3) it actually creates hatred. People who are undecided or unclear about what it means to be a Muslim will find it easier to distrust, or feel scared because the far, far right position is not, never trust a Muslim, but rather, kill them all. When the extreme position is hyper-extreme, then the "moderate" position is what we would under other circumstances see as extreme. In that atmosphere, a person feels much more comfortable hating Muslims, because, hey, that's the moderate stance.

As we go into Hajj season -- a time of year for renewal, rebirth, rededication and revitalization on an intensely personal level, it would be well for us all to take a breath and think about how much we all have in common -- dreams, aspirations, basic human desires and needs for a decent life, people we love and who love us, something to be proud of. Rather than seeing the Hajj as some exotic ritual, it would be good to see the things in it that speak to religious people of all faiths -- the lessons it teaches us, that all of us could stand to learn.

One of the most important lessons of Hajj is that we are all the same in the eyes of God. If we wouldn't want our holy city nuked, then we should not talk of nuking other people's holy cities. If we want them to undersatnd us, then we should try to understand them -- and I aim this not only at non-Muslim Americans, but also at Muslims. We should go to interfaith groups, eager not only to share our thoughts and feelings about Islam, but also to listen and learn about other's thoughts about their faiths.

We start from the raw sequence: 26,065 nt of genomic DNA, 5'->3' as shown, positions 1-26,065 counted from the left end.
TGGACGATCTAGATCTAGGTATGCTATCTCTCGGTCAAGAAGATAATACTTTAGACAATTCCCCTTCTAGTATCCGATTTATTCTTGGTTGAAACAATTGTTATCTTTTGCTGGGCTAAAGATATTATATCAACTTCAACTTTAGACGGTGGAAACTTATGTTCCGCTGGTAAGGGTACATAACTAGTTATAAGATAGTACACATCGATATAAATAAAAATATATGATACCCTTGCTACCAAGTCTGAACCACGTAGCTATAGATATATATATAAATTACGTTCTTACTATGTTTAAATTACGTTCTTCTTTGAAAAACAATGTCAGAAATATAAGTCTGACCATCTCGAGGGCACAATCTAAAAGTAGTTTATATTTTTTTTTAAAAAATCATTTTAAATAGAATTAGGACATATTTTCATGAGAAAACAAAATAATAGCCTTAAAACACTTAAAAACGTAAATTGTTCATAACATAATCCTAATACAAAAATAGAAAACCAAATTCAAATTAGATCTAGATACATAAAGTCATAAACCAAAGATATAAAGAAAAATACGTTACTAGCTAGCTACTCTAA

Monday, December 18, 2006
  Christmas Tree Controversy, once again
It seems like at least once each winter holiday season there has to be a controversy over a Christmas tree somewhere. This year it's in Seattle, where a Jewish group had asked for a menorah to be added to the holiday display of 14 Christmas trees in the airport. The airport authorities didn't feel they could accommodate the menorah and the potential requests from other religions to include their symbols at a time of year when airports are notoriously busy, so they took down the trees. Which, of course, has resulted in a huge outcry.

Personally, I don't have much problem with Christmas trees in airports. But at the same time, I don't think people should object to an airport deciding to go treeless. I mean, it's not like we aren't bombarded with Christmas from all sides -- every store playing slushy carols, Santas on street corners holding sale placards, malls decorated to the hilt, office holiday parties, entire radio stations devoted to nothing but Christmas music, not to mention the barrage of Christmas specials and Christmas ads on tv. One airport without trees really isn't going to spoil the spirit of the season!

And, in an atmosphere already heavily saturated with Christmas cheer, it would behoove us to consider the implications of government institutions participating in the Christmas panoply. I believe that Christmas displays in public schools, courtrooms, and other government properties probably violates the spirit of the first amendment which prohibits the government from the establishment any given religion. By catering to and participating in the holidays of one religion over others, or even of a handful of religions over others, the government is by default promoting those religions.